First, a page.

Aside from the general trend of the boiling points of the hydrides, I noticed how the group 15 hydrides somehow "overtook" the group 17 ones in boiling point, which felt weird.

chart of boiling pressures of hydrides

Notably, H-Br has an electronegativity difference of 0.7, which is enough to be considered polar, which to my understanding means HBr will exist with a permanent dipole. The As-H bond has an even smaller difference, so it can't experience these tiny permanent dipole attractions.

That probably means there's a big difference in London dispersion forces, but both molecules have 36 electrons, so they'd be similarly capable of forming instantaneous dipoles. Their molecule shape might affect their ability to induce dipoles, but I don't know where to start with that.

So if both AsH3 and HBr experience similar London forces, but HBr also experiences weak permanent dipole-dipole interactions, why does AsH3 ($\mathrm{-63^\circ C}$) have a slightly higher melting point than HBr ($\mathrm{-68^\circ C}$)? (The same could be said for SbH3 and HI, which has a slightly more significant difference in boiling point.)

  • 1
    $\begingroup$ What's the point of comparing apples with oranges? The molecules are simply different. But if you wonder about polarisability, AsH3 should have higher, simply because it's bigger. $\endgroup$
    – Mithoron
    Dec 12, 2023 at 22:25

1 Answer 1


The question behind the question is why do the hydrogen halides fall behind the other hydrogen compounds shown when we get to heavier periods?

A clue to the answer may be gleaned by completing each isoelectronic series with the noble gas: for example, $\ce{Kr}$ or $\ce{H0Kr}$ in period 4 and $\ce{Xe}$ or $\ce{H0Xe}$ in Period 5. In each case the noble gases are well below the other compounds in their respective series; in Period 4 for instance krypton weighs in at $-153°\mathrm{C}$ which is well below germane and the other Period 4 molecules.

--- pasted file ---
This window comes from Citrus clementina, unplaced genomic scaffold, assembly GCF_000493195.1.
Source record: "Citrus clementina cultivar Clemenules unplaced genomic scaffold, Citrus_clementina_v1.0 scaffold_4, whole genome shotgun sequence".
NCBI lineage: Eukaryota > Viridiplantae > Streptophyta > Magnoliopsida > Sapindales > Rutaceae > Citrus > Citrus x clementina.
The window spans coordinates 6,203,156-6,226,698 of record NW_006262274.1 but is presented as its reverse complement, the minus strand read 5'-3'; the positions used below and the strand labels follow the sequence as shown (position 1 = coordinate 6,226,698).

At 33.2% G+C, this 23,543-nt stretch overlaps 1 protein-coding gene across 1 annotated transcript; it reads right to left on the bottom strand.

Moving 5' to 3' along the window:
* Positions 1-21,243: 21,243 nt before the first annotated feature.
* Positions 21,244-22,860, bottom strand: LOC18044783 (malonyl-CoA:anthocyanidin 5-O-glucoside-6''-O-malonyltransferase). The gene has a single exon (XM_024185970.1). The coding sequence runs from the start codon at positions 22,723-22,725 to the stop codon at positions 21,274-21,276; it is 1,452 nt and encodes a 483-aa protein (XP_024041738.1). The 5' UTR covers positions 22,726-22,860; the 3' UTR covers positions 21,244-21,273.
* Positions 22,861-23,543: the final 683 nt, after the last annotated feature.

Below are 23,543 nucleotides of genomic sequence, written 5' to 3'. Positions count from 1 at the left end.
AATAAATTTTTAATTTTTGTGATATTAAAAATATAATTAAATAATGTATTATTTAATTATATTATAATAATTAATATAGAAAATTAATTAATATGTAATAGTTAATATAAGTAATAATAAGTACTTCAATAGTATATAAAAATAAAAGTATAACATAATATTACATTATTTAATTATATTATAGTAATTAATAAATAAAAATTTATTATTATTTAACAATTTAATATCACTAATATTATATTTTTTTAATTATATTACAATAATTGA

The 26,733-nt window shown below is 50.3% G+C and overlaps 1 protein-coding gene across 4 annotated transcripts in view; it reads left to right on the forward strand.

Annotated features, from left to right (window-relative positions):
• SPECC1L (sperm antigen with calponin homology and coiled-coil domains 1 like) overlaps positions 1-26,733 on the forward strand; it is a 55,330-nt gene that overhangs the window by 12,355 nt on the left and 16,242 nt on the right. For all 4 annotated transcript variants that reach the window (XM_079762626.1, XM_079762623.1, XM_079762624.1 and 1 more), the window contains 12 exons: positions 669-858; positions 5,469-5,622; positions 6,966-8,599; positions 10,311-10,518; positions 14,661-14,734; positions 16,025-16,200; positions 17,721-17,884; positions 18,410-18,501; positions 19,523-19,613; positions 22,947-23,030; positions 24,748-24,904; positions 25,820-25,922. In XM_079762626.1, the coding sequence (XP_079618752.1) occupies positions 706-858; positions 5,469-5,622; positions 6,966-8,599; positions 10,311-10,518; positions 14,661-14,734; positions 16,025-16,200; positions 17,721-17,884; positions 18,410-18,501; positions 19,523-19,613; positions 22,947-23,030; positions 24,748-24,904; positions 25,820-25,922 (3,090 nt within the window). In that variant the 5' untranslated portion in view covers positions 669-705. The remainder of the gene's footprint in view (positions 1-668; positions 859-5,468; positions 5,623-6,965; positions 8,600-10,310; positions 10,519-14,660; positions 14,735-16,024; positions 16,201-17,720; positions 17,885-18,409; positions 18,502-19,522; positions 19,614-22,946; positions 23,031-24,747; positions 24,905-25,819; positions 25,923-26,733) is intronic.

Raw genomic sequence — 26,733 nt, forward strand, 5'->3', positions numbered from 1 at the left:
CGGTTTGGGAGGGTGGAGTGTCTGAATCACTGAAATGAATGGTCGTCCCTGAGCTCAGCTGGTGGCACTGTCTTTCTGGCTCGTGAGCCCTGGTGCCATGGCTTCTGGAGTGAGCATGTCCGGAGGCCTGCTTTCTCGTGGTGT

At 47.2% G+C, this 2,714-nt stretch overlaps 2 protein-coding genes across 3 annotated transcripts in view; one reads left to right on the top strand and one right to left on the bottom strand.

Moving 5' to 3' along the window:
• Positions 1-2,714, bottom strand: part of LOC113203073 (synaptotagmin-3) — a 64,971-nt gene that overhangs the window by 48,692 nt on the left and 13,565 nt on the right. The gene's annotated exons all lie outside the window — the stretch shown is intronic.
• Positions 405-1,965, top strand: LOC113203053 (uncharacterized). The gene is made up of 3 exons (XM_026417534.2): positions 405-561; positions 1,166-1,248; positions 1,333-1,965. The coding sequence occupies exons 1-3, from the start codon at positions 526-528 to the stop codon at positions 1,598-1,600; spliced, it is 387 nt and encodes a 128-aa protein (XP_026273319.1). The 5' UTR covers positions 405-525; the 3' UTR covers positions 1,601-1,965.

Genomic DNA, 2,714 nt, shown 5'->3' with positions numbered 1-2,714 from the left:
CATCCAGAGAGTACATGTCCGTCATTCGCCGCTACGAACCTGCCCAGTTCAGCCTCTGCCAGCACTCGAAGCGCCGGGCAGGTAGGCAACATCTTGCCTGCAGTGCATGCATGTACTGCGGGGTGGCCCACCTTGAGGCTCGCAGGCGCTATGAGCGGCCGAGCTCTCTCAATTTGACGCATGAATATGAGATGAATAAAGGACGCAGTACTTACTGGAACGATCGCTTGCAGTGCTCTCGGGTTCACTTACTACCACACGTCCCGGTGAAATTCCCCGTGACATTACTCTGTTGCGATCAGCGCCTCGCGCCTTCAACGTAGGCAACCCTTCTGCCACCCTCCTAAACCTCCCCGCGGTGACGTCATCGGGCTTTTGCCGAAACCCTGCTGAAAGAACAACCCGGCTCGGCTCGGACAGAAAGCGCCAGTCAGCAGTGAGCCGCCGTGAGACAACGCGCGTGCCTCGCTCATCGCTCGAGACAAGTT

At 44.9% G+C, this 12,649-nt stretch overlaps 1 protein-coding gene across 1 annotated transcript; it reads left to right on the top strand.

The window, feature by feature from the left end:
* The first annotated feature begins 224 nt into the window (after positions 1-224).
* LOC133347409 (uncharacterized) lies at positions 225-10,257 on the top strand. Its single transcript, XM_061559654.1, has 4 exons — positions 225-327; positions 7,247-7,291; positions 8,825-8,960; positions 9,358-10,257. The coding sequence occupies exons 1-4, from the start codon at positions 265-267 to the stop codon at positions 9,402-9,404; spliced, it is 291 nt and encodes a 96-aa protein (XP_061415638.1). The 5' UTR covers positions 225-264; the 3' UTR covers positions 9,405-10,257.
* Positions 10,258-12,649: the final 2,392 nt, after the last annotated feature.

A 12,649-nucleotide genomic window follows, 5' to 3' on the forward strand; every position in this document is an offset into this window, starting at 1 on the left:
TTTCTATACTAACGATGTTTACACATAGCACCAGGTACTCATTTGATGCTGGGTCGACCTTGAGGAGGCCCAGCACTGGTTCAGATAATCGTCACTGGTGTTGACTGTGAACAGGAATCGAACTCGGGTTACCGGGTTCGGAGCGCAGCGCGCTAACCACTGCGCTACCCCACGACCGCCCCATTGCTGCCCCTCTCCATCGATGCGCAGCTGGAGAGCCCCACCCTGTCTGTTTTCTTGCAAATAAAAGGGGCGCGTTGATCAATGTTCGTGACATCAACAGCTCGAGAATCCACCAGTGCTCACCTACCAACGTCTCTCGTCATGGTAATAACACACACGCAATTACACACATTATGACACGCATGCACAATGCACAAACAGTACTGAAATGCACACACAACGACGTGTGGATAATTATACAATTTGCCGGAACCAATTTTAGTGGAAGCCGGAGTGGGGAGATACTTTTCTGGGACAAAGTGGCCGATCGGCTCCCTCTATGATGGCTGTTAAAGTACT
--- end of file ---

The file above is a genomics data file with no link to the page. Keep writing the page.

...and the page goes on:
As we move to bigger atoms with more electrons the predominant forces are dispersion forces and dipole-diploe interactions. The dipole-dipole interactions are absent for both the noble gases and the tetrahedral molecules produced by the Group 14 elements. Meanwhile the dispersion forces diminish as we move to later groups because more of the valence electrons are localized onto one atom in Group 17 and especially Group 18 (the noble gases) than in earlier groups.

As the dipole-dipole interactions fade in the heavier halides and they must rely more on dispersion forces, the lower dispersion forces compared with the more electron-delocalized polyhydrogen compounds (such as $\ce{HBr}$ versus $\ce{H2Te}$ and $\ce{H3As}$) lead to a drop is boiling point. This drop from Groups 15 and 16 to Group 17 is just the beginning of the huge drop going into the noble gases, where dipole-dipole interactions are completely gone and dispersion forces take a hit with all electrons stuck on one atom per gas particle.


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